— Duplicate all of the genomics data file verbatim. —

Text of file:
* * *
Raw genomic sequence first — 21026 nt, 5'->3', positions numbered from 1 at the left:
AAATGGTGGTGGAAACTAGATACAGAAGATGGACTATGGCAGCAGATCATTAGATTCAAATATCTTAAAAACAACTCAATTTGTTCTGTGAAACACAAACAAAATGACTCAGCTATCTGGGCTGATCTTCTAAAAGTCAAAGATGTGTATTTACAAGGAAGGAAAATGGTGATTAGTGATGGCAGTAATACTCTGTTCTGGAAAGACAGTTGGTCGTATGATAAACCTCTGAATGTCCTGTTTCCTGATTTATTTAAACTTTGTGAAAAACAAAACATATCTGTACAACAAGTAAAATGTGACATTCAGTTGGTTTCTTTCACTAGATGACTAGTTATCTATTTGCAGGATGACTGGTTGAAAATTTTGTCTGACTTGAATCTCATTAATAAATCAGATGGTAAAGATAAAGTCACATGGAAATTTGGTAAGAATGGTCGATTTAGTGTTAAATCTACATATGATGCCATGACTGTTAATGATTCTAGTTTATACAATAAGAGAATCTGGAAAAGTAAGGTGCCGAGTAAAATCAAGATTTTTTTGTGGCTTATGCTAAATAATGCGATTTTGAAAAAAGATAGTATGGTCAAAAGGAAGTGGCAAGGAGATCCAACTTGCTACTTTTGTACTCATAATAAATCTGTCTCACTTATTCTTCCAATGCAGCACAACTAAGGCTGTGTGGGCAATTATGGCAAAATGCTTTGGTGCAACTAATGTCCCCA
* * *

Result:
Raw genomic sequence first — 21026 nt, 5'->3', positions numbered from 1 at the left:
AAATGGTGGTGGAAACTAGATACAGAAGATGGACTATGGCAGCAGATCATTAGATTCAAATATCTTAAAAACAACTCAATTTGTTCTGTGAAACACAAACAAAATGACTCAGCTATCTGGGCTGATCTTCTAAAAGTCAAAGATGTGTATTTACAAGGAAGGAAAATGGTGATTAGTGATGGCAGTAATACTCTGTTCTGGAAAGACAGTTGGTCGTATGATAAACCTCTGAATGTCCTGTTTCCTGATTTATTTAAACTTTGTGAAAAACAAAACATATCTGTACAACAAGTAAAATGTGACATTCAGTTGGTTTCTTTCACTAGATGACTAGTTATCTATTTGCAGGATGACTGGTTGAAAATTTTGTCTGACTTGAATCTCATTAATAAATCAGATGGTAAAGATAAAGTCACATGGAAATTTGGTAAGAATGGTCGATTTAGTGTTAAATCTACATATGATGCCATGACTGTTAATGATTCTAGTTTATACAATAAGAGAATCTGGAAAAGTAAGGTGCCGAGTAAAATCAAGATTTTTTTGTGGCTTATGCTAAATAATGCGATTTTGAAAAAAGATAGTATGGTCAAAAGGAAGTGGCAAGGAGATCCAACTTGCTACTTTTGTACTCATAATAAATCTGTCTCACTTATTCTTCCAATGCAGCACAACTAAGGCTGTGTGGGCAATTATGGCAAAATGCTTTGGTGCAACTAATGTCCCCA